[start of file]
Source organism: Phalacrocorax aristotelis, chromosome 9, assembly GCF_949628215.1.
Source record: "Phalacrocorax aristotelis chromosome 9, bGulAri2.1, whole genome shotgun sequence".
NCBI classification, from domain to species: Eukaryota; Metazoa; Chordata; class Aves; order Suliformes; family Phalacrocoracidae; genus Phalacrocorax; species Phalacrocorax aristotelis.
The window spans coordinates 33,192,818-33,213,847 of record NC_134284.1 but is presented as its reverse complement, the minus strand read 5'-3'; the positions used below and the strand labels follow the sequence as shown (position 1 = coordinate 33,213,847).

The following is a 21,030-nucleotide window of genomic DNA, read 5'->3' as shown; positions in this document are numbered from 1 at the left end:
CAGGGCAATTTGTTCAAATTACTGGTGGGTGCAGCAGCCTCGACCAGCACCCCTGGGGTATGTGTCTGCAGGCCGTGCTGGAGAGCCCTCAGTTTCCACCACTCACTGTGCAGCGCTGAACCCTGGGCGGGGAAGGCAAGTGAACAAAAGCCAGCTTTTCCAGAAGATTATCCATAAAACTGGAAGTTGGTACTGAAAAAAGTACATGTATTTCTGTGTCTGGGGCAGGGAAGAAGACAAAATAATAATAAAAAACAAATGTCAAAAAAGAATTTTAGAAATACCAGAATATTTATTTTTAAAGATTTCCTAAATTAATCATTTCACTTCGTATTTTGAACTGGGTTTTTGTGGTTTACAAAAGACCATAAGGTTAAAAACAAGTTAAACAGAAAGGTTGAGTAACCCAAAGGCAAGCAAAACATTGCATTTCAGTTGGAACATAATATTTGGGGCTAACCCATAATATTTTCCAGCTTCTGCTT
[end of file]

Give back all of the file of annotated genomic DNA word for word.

Source organism: Phalacrocorax aristotelis, chromosome 9, assembly GCF_949628215.1.
Source record: "Phalacrocorax aristotelis chromosome 9, bGulAri2.1, whole genome shotgun sequence".
NCBI classification, from domain to species: Eukaryota; Metazoa; Chordata; class Aves; order Suliformes; family Phalacrocoracidae; genus Phalacrocorax; species Phalacrocorax aristotelis.
The window spans coordinates 33,192,818-33,213,847 of record NC_134284.1 but is presented as its reverse complement, the minus strand read 5'-3'; the positions used below and the strand labels follow the sequence as shown (position 1 = coordinate 33,213,847).

The following is a 21,030-nucleotide window of genomic DNA, read 5'->3' as shown; positions in this document are numbered from 1 at the left end:
CAGGGCAATTTGTTCAAATTACTGGTGGGTGCAGCAGCCTCGACCAGCACCCCTGGGGTATGTGTCTGCAGGCCGTGCTGGAGAGCCCTCAGTTTCCACCACTCACTGTGCAGCGCTGAACCCTGGGCGGGGAAGGCAAGTGAACAAAAGCCAGCTTTTCCAGAAGATTATCCATAAAACTGGAAGTTGGTACTGAAAAAAGTACATGTATTTCTGTGTCTGGGGCAGGGAAGAAGACAAAATAATAATAAAAAACAAATGTCAAAAAAGAATTTTAGAAATACCAGAATATTTATTTTTAAAGATTTCCTAAATTAATCATTTCACTTCGTATTTTGAACTGGGTTTTTGTGGTTTACAAAAGACCATAAGGTTAAAAACAAGTTAAACAGAAAGGTTGAGTAACCCAAAGGCAAGCAAAACATTGCATTTCAGTTGGAACATAATATTTGGGGCTAACCCATAATATTTTCCAGCTTCTGCTT